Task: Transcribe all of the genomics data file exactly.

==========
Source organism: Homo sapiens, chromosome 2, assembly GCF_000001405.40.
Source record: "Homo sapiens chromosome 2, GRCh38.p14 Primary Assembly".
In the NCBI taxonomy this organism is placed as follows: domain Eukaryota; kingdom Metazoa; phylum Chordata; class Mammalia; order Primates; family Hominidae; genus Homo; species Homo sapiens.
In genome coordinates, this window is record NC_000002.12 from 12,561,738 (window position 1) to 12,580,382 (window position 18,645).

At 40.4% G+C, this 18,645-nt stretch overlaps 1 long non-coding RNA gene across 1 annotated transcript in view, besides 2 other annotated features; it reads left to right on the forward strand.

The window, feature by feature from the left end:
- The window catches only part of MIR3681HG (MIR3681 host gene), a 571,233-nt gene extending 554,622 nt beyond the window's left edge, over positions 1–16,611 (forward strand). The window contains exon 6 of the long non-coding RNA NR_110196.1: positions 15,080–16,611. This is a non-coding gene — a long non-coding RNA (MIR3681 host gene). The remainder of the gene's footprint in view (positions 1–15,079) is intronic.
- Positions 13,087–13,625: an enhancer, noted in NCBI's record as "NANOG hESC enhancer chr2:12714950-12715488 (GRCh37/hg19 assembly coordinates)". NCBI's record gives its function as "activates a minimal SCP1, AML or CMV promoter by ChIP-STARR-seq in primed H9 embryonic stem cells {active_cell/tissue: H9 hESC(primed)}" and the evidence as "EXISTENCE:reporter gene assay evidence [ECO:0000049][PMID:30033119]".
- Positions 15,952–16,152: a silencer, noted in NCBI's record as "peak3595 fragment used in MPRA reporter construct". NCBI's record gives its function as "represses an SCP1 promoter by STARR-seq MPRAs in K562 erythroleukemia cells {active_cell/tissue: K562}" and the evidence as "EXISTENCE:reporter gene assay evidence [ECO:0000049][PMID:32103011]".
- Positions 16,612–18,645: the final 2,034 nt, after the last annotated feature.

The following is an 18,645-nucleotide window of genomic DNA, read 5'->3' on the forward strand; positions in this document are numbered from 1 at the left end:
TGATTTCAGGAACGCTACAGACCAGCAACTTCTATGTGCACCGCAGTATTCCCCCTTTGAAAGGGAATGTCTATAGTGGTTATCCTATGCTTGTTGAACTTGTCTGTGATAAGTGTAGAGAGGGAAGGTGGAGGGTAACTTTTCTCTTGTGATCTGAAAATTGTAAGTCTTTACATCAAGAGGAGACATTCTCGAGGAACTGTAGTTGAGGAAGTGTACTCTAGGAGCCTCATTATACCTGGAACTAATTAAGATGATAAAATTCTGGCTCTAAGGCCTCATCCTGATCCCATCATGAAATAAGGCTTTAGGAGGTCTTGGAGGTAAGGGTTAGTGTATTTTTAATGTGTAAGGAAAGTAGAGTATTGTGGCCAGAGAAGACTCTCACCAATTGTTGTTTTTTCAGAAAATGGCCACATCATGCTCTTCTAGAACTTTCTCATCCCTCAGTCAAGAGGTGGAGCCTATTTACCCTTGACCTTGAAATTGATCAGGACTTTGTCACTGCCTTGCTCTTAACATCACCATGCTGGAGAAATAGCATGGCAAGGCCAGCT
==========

Source organism: Homo sapiens, chromosome 2, assembly GCF_000001405.40.
Source record: "Homo sapiens chromosome 2, GRCh38.p14 Primary Assembly".
In the NCBI taxonomy this organism is placed as follows: domain Eukaryota; kingdom Metazoa; phylum Chordata; class Mammalia; order Primates; family Hominidae; genus Homo; species Homo sapiens.
In genome coordinates, this window is record NC_000002.12 from 12,561,738 (window position 1) to 12,580,382 (window position 18,645).

At 40.4% G+C, this 18,645-nt stretch overlaps 1 long non-coding RNA gene across 1 annotated transcript in view, besides 2 other annotated features; it reads left to right on the forward strand.

The window, feature by feature from the left end:
- The window catches only part of MIR3681HG (MIR3681 host gene), a 571,233-nt gene extending 554,622 nt beyond the window's left edge, over positions 1–16,611 (forward strand). The window contains exon 6 of the long non-coding RNA NR_110196.1: positions 15,080–16,611. This is a non-coding gene — a long non-coding RNA (MIR3681 host gene). The remainder of the gene's footprint in view (positions 1–15,079) is intronic.
- Positions 13,087–13,625: an enhancer, noted in NCBI's record as "NANOG hESC enhancer chr2:12714950-12715488 (GRCh37/hg19 assembly coordinates)". NCBI's record gives its function as "activates a minimal SCP1, AML or CMV promoter by ChIP-STARR-seq in primed H9 embryonic stem cells {active_cell/tissue: H9 hESC(primed)}" and the evidence as "EXISTENCE:reporter gene assay evidence [ECO:0000049][PMID:30033119]".
- Positions 15,952–16,152: a silencer, noted in NCBI's record as "peak3595 fragment used in MPRA reporter construct". NCBI's record gives its function as "represses an SCP1 promoter by STARR-seq MPRAs in K562 erythroleukemia cells {active_cell/tissue: K562}" and the evidence as "EXISTENCE:reporter gene assay evidence [ECO:0000049][PMID:32103011]".
- Positions 16,612–18,645: the final 2,034 nt, after the last annotated feature.

The following is an 18,645-nucleotide window of genomic DNA, read 5'->3' on the forward strand; positions in this document are numbered from 1 at the left end:
TGATTTCAGGAACGCTACAGACCAGCAACTTCTATGTGCACCGCAGTATTCCCCCTTTGAAAGGGAATGTCTATAGTGGTTATCCTATGCTTGTTGAACTTGTCTGTGATAAGTGTAGAGAGGGAAGGTGGAGGGTAACTTTTCTCTTGTGATCTGAAAATTGTAAGTCTTTACATCAAGAGGAGACATTCTCGAGGAACTGTAGTTGAGGAAGTGTACTCTAGGAGCCTCATTATACCTGGAACTAATTAAGATGATAAAATTCTGGCTCTAAGGCCTCATCCTGATCCCATCATGAAATAAGGCTTTAGGAGGTCTTGGAGGTAAGGGTTAGTGTATTTTTAATGTGTAAGGAAAGTAGAGTATTGTGGCCAGAGAAGACTCTCACCAATTGTTGTTTTTTCAGAAAATGGCCACATCATGCTCTTCTAGAACTTTCTCATCCCTCAGTCAAGAGGTGGAGCCTATTTACCCTTGACCTTGAAATTGATCAGGACTTTGTCACTGCCTTGCTCTTAACATCACCATGCTGGAGAAATAGCATGGCAAGGCCAGCT